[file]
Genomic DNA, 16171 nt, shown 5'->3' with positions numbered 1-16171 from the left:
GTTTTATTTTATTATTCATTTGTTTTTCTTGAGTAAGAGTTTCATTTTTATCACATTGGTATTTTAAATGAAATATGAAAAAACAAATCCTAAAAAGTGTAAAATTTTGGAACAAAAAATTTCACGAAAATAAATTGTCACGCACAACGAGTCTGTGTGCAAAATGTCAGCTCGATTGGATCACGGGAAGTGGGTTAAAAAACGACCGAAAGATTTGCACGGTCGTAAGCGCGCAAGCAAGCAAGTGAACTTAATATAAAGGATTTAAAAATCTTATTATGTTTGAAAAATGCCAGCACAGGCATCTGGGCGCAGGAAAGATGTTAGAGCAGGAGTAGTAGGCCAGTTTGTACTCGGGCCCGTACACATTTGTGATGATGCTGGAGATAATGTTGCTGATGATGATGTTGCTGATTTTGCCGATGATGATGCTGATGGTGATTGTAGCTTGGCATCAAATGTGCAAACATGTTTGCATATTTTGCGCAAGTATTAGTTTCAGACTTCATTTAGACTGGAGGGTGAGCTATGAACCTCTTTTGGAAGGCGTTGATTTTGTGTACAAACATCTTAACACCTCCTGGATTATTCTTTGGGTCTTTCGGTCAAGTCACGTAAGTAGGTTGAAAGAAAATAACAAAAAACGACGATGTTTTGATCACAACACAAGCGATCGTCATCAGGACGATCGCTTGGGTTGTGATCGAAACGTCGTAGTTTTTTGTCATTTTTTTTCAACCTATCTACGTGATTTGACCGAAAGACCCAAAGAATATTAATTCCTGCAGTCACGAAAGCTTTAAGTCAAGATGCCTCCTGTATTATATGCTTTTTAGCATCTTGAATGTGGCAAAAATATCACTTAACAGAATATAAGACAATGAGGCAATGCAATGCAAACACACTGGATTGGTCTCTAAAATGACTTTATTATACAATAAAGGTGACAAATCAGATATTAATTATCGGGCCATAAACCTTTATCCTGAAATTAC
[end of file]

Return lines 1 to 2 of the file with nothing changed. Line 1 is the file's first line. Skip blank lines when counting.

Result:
Genomic DNA, 16171 nt, shown 5'->3' with positions numbered 1-16171 from the left:
GTTTTATTTTATTATTCATTTGTTTTTCTTGAGTAAGAGTTTCATTTTTATCACATTGGTATTTTAAATGAAATATGAAAAAACAAATCCTAAAAAGTGTAAAATTTTGGAACAAAAAATTTCACGAAAATAAATTGTCACGCACAACGAGTCTGTGTGCAAAATGTCAGCTCGATTGGATCACGGGAAGTGGGTTAAAAAACGACCGAAAGATTTGCACGGTCGTAAGCGCGCAAGCAAGCAAGTGAACTTAATATAAAGGATTTAAAAATCTTATTATGTTTGAAAAATGCCAGCACAGGCATCTGGGCGCAGGAAAGATGTTAGAGCAGGAGTAGTAGGCCAGTTTGTACTCGGGCCCGTACACATTTGTGATGATGCTGGAGATAATGTTGCTGATGATGATGTTGCTGATTTTGCCGATGATGATGCTGATGGTGATTGTAGCTTGGCATCAAATGTGCAAACATGTTTGCATATTTTGCGCAAGTATTAGTTTCAGACTTCATTTAGACTGGAGGGTGAGCTATGAACCTCTTTTGGAAGGCGTTGATTTTGTGTACAAACATCTTAACACCTCCTGGATTATTCTTTGGGTCTTTCGGTCAAGTCACGTAAGTAGGTTGAAAGAAAATAACAAAAAACGACGATGTTTTGATCACAACACAAGCGATCGTCATCAGGACGATCGCTTGGGTTGTGATCGAAACGTCGTAGTTTTTTGTCATTTTTTTTCAACCTATCTACGTGATTTGACCGAAAGACCCAAAGAATATTAATTCCTGCAGTCACGAAAGCTTTAAGTCAAGATGCCTCCTGTATTATATGCTTTTTAGCATCTTGAATGTGGCAAAAATATCACTTAACAGAATATAAGACAATGAGGCAATGCAATGCAAACACACTGGATTGGTCTCTAAAATGACTTTATTATACAATAAAGGTGACAAATCAGATATTAATTATCGGGCCATAAACCTTTATCCTGAAATTAC